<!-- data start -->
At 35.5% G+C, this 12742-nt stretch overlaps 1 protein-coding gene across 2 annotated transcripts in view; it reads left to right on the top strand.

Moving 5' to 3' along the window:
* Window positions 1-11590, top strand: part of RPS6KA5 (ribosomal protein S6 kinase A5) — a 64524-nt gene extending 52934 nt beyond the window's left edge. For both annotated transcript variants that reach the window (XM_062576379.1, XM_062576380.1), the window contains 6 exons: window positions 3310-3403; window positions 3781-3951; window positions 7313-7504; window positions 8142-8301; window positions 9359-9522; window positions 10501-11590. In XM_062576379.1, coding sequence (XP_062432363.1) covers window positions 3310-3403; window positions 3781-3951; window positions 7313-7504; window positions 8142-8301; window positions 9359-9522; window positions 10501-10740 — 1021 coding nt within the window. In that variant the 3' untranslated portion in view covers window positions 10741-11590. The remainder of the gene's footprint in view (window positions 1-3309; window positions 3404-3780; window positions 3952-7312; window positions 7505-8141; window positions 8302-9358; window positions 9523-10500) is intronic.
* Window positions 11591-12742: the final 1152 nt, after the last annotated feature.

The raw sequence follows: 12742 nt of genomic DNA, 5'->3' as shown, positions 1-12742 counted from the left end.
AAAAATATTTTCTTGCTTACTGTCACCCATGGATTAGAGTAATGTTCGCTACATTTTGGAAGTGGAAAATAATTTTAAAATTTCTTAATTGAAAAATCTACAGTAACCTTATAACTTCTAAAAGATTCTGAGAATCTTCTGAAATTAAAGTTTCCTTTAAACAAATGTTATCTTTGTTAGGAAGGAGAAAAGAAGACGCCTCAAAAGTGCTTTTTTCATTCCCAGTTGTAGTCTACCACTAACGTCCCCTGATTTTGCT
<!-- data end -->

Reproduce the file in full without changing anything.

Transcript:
At 35.5% G+C, this 12742-nt stretch overlaps 1 protein-coding gene across 2 annotated transcripts in view; it reads left to right on the top strand.

Moving 5' to 3' along the window:
* Window positions 1-11590, top strand: part of RPS6KA5 (ribosomal protein S6 kinase A5) — a 64524-nt gene extending 52934 nt beyond the window's left edge. For both annotated transcript variants that reach the window (XM_062576379.1, XM_062576380.1), the window contains 6 exons: window positions 3310-3403; window positions 3781-3951; window positions 7313-7504; window positions 8142-8301; window positions 9359-9522; window positions 10501-11590. In XM_062576379.1, coding sequence (XP_062432363.1) covers window positions 3310-3403; window positions 3781-3951; window positions 7313-7504; window positions 8142-8301; window positions 9359-9522; window positions 10501-10740 — 1021 coding nt within the window. In that variant the 3' untranslated portion in view covers window positions 10741-11590. The remainder of the gene's footprint in view (window positions 1-3309; window positions 3404-3780; window positions 3952-7312; window positions 7505-8141; window positions 8302-9358; window positions 9523-10500) is intronic.
* Window positions 11591-12742: the final 1152 nt, after the last annotated feature.

The raw sequence follows: 12742 nt of genomic DNA, 5'->3' as shown, positions 1-12742 counted from the left end.
AAAAATATTTTCTTGCTTACTGTCACCCATGGATTAGAGTAATGTTCGCTACATTTTGGAAGTGGAAAATAATTTTAAAATTTCTTAATTGAAAAATCTACAGTAACCTTATAACTTCTAAAAGATTCTGAGAATCTTCTGAAATTAAAGTTTCCTTTAAACAAATGTTATCTTTGTTAGGAAGGAGAAAAGAAGACGCCTCAAAAGTGCTTTTTTCATTCCCAGTTGTAGTCTACCACTAACGTCCCCTGATTTTGCT